DH: You have been described as a pioneer of the Expressive Arts Movement. What is that movement exactly—as you understand it?

EM:  The Expressive Arts Movement, more or less started in Cambridge, Mass. at Lesley University. A man named Shawn McNiff , who was an expressive therapist at Danvers State was an instrumental figure here. He believed that language, paintings, movement, etc… all inform one another, especially working with the healthy side of people. Creativity is the important thing. They named discipline at Lesley “The Expressive Arts Therapy.” Antioch College in Ohio, and Goddard had small programs at that time, but now there are centers across the country and the world. Appalachia St. University has one, there is a center in Toronto, another fine one in San Diego—to name just a few. I always think of Allen Ginsberg’s, who said “ All I wanted to do was to get back to the body where I was born.” In some ways that’s what the expressive arts are all about. We now train students to get out in the community and work with conflict resolution in the community. They are in rehab centers, prisons, etc..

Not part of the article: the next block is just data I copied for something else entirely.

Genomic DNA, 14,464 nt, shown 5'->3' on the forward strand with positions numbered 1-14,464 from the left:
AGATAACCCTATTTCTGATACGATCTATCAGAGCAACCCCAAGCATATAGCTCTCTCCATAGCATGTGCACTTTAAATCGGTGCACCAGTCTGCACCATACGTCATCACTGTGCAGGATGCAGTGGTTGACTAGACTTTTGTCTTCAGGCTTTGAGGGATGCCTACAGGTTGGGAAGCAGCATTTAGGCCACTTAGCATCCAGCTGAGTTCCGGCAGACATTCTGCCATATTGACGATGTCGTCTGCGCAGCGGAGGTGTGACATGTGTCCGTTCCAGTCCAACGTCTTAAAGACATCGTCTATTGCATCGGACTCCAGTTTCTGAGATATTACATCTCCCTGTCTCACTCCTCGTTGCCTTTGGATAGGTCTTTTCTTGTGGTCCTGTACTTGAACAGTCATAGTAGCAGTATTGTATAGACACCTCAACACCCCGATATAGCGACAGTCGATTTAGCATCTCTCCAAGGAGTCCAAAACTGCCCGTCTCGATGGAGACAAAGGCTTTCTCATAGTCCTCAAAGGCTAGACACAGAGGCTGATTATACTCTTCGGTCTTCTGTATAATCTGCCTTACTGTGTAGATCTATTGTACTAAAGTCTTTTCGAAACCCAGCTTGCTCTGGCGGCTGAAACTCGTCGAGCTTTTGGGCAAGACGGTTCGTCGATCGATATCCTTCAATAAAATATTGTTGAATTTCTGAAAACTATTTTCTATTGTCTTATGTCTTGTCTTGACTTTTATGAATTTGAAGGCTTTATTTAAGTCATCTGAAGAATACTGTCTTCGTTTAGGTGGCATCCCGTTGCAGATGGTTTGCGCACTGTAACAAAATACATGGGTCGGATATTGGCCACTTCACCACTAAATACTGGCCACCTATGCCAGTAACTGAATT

DH: Tell me about this organization “Troubadour” that you are involved with?

EM: It is a consortium of singer/songwriters, poets, writers, going out and working in the schools. They engage the students through different art forms. They work to increase literacy—they try to turn the kids on. We make partnerships with the schools, get funding etc…

DH: You are the Poet Laureate of the European Graduate School in Switzerland. What is that about?

EM: The people, who started this, were the people who started out at Lesley University. Folks like Paolo J. Knill, Steve Levine, and Sally Atkins. They started the school there. It is between Geneva and Zurich. We stay in an inn—and believe it not the innkeeper built the school for us. In addition we have a partnership with New York University. We help people work in the community with others. We have visiting artists, lectures—there is a PhD program—we even have a small school in South Korea.  We need all this in these times of deadening violence. The arts are crucial in all the different aspects of living. We teach compassion. We ask students to think about what’s like to be another person? And hopefully the other person will learn to ask what it is like to be in the “other's” shoes. It is important to think outside of yourself.

DH: Tell me about this “ Wild Women of Lynn” anthology you are involved with. How are you guys wild?

EM: Blaine Hebbel was a major force behind this. We are wild and mild. Inside every person who is creative, there is that wild, creative storm.

November 21,2014

All the leaves are gone
Away/ and gone to glitten
Where are my mittens?
Brilliant chilly-wind
Stirring my remembrances
On the way no where
Give the love...
The lasting pleasure.
Give it in full measure.
Find the fruit. Be at
The special spot. Beat the drum.
Be here. Be there. Be where?
Again and once again.
Bear it. Wear it. We are it!
What else do we have?
We do desire it!

--Elizabeth  Gordon  McKim